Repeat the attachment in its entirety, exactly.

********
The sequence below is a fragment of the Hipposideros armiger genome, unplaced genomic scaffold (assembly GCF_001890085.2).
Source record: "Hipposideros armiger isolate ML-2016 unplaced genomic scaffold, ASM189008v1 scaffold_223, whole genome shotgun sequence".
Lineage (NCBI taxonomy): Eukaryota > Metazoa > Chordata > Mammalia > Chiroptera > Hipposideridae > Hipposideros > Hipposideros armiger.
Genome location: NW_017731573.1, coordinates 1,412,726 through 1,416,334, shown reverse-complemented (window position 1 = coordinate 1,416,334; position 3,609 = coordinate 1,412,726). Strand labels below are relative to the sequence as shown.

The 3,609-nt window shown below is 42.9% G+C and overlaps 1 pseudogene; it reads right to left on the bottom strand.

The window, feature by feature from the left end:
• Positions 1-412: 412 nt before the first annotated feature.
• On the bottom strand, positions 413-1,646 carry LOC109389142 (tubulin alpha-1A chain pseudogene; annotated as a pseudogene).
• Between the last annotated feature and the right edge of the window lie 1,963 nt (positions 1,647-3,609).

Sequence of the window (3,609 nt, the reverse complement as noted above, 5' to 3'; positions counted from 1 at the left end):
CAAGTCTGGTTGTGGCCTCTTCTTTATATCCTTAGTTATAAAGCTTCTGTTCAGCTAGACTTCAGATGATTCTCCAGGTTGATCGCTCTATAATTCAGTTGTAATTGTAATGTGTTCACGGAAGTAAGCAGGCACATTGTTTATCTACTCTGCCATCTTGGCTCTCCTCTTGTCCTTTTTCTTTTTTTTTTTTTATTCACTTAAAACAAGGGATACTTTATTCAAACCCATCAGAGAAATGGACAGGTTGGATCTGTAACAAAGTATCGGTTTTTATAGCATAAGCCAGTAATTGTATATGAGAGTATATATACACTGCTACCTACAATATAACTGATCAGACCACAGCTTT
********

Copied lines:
The sequence below is a fragment of the Hipposideros armiger genome, unplaced genomic scaffold (assembly GCF_001890085.2).
Source record: "Hipposideros armiger isolate ML-2016 unplaced genomic scaffold, ASM189008v1 scaffold_223, whole genome shotgun sequence".
Lineage (NCBI taxonomy): Eukaryota > Metazoa > Chordata > Mammalia > Chiroptera > Hipposideridae > Hipposideros > Hipposideros armiger.
Genome location: NW_017731573.1, coordinates 1,412,726 through 1,416,334, shown reverse-complemented (window position 1 = coordinate 1,416,334; position 3,609 = coordinate 1,412,726). Strand labels below are relative to the sequence as shown.

The 3,609-nt window shown below is 42.9% G+C and overlaps 1 pseudogene; it reads right to left on the bottom strand.

The window, feature by feature from the left end:
• Positions 1-412: 412 nt before the first annotated feature.
• On the bottom strand, positions 413-1,646 carry LOC109389142 (tubulin alpha-1A chain pseudogene; annotated as a pseudogene).
• Between the last annotated feature and the right edge of the window lie 1,963 nt (positions 1,647-3,609).

Sequence of the window (3,609 nt, the reverse complement as noted above, 5' to 3'; positions counted from 1 at the left end):
CAAGTCTGGTTGTGGCCTCTTCTTTATATCCTTAGTTATAAAGCTTCTGTTCAGCTAGACTTCAGATGATTCTCCAGGTTGATCGCTCTATAATTCAGTTGTAATTGTAATGTGTTCACGGAAGTAAGCAGGCACATTGTTTATCTACTCTGCCATCTTGGCTCTCCTCTTGTCCTTTTTCTTTTTTTTTTTTTATTCACTTAAAACAAGGGATACTTTATTCAAACCCATCAGAGAAATGGACAGGTTGGATCTGTAACAAAGTATCGGTTTTTATAGCATAAGCCAGTAATTGTATATGAGAGTATATATACACTGCTACCTACAATATAACTGATCAGACCACAGCTTT